Thanks,
Anton Mironov

_______________________________________________
swift-evolution mailing list
swift-evolution@swift.org
https://lists.swift.org/mailman/listinfo/swift-evolution


(Anton Mironov) #4

Good point. In such a case it would be more rational to have “not" as func not(value Bool) -> Bool { … } . But I am not a fun of such solution either.
You see, in swift, there is a lot of code that looks like:

let newValue = rawValue
  .transformA(arg1) { ... }
  .transformB(arg2) { ... }
  .transformC(arg3) { ... }

It looks as a pipeline of transformations to me and I consider negation as one of those transformations. On the other hand negation operator totally breaks this pipeline. I personally prefer a bit longer list of transformations rather than list of transformations and negation operator as prefix to the list.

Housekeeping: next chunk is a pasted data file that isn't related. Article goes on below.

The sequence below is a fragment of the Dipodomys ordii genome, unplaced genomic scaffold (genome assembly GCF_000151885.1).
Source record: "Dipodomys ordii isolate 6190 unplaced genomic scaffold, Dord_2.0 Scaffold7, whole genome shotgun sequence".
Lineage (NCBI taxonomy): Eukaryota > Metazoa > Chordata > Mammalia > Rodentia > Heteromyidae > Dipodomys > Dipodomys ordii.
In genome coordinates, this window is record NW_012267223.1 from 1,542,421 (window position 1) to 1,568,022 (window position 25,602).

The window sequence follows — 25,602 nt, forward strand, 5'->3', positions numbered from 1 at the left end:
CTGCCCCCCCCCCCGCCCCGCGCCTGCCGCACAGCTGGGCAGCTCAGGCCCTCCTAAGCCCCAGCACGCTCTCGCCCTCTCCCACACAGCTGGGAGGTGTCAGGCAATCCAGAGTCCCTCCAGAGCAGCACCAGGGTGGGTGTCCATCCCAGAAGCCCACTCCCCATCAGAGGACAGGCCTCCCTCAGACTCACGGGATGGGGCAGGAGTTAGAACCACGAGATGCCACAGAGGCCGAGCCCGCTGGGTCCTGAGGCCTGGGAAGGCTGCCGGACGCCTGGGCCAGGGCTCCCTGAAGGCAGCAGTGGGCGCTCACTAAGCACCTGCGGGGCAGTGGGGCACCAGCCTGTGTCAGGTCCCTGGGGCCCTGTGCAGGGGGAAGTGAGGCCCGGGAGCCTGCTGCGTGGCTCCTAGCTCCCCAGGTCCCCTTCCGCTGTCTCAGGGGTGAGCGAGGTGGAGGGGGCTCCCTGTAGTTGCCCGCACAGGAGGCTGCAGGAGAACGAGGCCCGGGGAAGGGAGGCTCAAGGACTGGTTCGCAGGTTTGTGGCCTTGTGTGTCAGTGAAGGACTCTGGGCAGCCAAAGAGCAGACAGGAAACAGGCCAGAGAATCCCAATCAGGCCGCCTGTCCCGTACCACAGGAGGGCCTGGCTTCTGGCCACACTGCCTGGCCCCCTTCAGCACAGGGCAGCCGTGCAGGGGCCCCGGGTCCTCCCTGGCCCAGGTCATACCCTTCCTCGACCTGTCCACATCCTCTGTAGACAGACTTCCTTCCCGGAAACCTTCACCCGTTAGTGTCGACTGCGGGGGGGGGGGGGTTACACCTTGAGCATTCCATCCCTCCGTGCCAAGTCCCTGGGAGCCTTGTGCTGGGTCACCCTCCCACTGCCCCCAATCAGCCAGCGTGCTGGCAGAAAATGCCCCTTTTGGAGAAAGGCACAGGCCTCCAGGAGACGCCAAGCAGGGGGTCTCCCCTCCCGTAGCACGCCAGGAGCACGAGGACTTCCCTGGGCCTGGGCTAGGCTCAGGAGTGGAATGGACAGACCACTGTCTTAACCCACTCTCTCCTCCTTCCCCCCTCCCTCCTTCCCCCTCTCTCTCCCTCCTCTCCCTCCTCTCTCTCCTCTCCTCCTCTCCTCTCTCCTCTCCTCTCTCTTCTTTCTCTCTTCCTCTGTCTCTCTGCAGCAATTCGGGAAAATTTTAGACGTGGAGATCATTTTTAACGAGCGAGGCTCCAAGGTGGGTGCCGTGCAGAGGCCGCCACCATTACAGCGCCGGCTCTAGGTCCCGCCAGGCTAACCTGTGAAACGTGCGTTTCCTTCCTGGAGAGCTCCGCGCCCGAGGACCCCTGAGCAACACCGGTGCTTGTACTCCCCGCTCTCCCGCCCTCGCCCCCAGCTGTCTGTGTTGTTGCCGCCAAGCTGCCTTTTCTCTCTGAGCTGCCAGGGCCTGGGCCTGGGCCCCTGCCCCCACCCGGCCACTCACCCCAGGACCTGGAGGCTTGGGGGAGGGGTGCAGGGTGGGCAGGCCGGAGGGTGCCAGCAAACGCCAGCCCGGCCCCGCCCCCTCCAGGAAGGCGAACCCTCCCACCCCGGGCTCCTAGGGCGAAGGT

···

21 трав. 2016 р. о 17:59 Charlie Monroe <charlie@charliemonroe.net> написав(ла):

This would make sense as an operator (or actually it would have to be a keywod):

return not self.lanes[...].contains(.Gap)

Or if you don't mind having { } around the expression it could be defined as a function:

func not(@noescape block: (Void) -> Bool) rethrows -> Bool { return !block() }

Then you can have

return not { self.lanes[...].contains(.Gap) }

But I am personally not a fan of this.

Charlie

On May 21, 2016, at 4:50 PM, Антон Миронов via swift-evolution <swift-evolution@swift.org <mailto:swift-evolution@swift.org>> wrote:

I found negation operator (!) the least detectable among the code. So I’ve decided to add property “not” to BooleanType (Swift 2.2) or Boolean on 3.0 with extension:

extension BooleanType {